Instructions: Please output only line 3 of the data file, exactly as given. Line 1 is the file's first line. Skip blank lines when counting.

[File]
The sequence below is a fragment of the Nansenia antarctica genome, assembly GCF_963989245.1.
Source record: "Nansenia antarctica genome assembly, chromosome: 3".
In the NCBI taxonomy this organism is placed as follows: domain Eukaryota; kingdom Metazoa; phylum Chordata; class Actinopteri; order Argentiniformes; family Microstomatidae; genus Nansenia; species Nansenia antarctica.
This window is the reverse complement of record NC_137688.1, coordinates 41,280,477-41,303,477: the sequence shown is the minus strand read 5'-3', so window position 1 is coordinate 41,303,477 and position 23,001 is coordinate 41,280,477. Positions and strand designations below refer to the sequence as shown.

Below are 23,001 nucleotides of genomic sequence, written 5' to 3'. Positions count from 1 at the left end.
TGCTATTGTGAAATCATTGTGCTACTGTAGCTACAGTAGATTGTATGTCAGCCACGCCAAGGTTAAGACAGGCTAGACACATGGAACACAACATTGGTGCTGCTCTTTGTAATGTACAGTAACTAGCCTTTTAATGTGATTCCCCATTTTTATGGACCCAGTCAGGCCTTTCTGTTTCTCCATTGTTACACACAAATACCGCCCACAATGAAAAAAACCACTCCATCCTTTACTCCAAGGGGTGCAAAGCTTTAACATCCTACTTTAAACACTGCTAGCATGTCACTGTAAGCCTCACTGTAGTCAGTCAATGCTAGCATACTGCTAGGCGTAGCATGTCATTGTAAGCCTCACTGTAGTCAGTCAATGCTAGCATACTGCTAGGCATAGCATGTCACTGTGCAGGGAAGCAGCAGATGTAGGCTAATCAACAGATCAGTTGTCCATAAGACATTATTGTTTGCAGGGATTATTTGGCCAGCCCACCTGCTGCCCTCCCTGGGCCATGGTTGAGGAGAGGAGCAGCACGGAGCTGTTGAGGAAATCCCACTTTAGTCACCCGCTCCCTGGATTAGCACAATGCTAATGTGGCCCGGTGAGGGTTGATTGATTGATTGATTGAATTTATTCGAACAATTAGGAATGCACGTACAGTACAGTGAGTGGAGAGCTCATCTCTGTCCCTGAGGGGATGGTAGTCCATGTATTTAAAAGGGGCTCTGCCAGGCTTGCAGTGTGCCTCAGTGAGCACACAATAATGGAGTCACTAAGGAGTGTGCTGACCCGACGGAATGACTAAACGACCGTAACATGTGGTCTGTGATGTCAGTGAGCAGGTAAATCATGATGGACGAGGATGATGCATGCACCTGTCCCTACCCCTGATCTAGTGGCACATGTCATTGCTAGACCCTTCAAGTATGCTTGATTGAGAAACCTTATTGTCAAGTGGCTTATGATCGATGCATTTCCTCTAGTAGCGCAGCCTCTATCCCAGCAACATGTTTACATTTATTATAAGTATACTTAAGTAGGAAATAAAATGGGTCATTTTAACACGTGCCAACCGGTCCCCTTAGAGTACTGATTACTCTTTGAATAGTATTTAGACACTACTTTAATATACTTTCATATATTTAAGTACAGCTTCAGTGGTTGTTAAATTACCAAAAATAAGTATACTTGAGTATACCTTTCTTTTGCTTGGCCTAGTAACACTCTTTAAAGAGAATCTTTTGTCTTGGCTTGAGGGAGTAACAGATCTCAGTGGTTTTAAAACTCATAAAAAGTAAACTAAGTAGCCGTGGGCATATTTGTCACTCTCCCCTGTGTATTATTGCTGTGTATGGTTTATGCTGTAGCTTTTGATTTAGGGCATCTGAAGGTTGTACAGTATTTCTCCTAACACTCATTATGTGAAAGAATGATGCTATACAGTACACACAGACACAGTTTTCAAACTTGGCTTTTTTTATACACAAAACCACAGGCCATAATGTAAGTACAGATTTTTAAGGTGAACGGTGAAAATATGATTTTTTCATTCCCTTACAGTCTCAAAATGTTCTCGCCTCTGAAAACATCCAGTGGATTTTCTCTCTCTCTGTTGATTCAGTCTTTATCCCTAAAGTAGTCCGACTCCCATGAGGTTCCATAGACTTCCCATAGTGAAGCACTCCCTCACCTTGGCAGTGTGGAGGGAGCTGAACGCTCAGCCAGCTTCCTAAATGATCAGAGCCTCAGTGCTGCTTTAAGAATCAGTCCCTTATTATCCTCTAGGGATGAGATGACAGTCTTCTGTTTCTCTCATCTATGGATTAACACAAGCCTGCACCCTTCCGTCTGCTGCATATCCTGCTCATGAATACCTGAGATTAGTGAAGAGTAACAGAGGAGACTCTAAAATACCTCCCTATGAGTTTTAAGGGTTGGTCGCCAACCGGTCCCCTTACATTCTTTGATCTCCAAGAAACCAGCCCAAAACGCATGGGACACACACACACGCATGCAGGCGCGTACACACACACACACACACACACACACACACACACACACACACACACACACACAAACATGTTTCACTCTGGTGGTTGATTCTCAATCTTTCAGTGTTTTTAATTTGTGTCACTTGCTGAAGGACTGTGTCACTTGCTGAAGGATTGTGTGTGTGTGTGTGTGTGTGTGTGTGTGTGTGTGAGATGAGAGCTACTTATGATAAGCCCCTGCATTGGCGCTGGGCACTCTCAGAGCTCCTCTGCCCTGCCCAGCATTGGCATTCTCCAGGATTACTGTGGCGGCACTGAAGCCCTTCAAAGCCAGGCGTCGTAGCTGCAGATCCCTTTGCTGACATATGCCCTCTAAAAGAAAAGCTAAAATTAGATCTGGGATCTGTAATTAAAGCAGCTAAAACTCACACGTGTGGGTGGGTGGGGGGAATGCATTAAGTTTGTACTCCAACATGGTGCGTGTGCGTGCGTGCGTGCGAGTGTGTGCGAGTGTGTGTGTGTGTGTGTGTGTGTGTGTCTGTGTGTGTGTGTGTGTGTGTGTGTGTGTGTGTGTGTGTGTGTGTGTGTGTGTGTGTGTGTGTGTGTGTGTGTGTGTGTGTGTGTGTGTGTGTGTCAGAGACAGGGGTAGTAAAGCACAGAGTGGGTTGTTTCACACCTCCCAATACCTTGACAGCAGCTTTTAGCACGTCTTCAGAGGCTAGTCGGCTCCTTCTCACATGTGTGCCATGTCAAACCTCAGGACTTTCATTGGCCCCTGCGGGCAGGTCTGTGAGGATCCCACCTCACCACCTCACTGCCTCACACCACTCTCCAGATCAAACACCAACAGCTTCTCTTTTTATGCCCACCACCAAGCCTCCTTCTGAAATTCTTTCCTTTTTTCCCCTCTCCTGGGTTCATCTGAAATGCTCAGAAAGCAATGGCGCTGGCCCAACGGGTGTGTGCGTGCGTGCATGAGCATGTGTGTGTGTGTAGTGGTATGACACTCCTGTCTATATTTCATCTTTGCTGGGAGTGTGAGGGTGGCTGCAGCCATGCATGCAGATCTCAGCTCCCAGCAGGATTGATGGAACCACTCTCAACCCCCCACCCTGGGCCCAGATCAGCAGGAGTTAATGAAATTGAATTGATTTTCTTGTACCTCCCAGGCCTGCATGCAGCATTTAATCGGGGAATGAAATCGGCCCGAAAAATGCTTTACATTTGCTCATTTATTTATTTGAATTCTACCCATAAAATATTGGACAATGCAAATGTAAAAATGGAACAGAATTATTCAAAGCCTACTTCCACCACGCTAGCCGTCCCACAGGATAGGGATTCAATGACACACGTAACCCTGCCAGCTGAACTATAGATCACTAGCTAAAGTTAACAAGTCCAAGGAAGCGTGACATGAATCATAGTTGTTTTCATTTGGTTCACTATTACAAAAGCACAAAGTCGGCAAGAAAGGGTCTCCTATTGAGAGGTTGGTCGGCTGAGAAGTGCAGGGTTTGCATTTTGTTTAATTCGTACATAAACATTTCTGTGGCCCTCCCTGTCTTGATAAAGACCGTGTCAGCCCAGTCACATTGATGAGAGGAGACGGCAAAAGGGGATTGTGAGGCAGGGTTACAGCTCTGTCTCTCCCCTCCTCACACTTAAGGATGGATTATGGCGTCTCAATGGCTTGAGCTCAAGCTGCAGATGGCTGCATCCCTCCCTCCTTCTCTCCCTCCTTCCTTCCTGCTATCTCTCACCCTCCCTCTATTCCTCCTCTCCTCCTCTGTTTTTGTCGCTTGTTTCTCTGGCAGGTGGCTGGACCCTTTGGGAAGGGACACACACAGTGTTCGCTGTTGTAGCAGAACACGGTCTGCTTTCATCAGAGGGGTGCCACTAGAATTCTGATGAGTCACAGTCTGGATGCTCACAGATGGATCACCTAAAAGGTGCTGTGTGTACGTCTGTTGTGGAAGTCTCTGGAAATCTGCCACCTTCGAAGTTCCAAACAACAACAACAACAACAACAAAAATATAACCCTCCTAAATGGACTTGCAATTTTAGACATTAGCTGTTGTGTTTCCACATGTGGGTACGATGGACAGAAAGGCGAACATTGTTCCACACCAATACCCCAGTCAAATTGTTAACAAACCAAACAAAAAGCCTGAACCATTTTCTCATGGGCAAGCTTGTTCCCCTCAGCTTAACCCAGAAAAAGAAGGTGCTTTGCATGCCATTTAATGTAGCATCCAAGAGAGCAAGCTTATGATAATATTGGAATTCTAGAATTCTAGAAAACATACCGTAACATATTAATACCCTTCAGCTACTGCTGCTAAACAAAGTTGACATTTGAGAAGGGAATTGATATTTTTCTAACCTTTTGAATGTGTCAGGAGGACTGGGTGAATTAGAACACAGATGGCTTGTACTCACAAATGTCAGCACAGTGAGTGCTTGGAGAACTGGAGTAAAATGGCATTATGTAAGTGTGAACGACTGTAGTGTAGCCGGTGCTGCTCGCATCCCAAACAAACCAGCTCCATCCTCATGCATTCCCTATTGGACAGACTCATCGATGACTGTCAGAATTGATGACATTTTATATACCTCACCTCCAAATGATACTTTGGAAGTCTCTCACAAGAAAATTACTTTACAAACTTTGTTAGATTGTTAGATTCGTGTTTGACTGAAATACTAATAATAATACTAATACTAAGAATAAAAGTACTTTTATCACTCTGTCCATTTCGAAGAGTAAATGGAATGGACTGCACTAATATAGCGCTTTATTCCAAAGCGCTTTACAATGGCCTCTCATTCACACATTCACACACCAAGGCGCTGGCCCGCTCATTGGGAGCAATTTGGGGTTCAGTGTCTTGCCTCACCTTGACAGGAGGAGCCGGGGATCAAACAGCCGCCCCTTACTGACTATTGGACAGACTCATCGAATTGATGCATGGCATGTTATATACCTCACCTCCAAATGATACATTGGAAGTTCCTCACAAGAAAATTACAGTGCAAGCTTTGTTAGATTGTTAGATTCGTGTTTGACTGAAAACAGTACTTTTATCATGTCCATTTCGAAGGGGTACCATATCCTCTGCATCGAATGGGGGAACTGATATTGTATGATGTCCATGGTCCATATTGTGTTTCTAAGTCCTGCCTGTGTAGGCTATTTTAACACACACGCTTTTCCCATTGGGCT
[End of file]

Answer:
In the NCBI taxonomy this organism is placed as follows: domain Eukaryota; kingdom Metazoa; phylum Chordata; class Actinopteri; order Argentiniformes; family Microstomatidae; genus Nansenia; species Nansenia antarctica.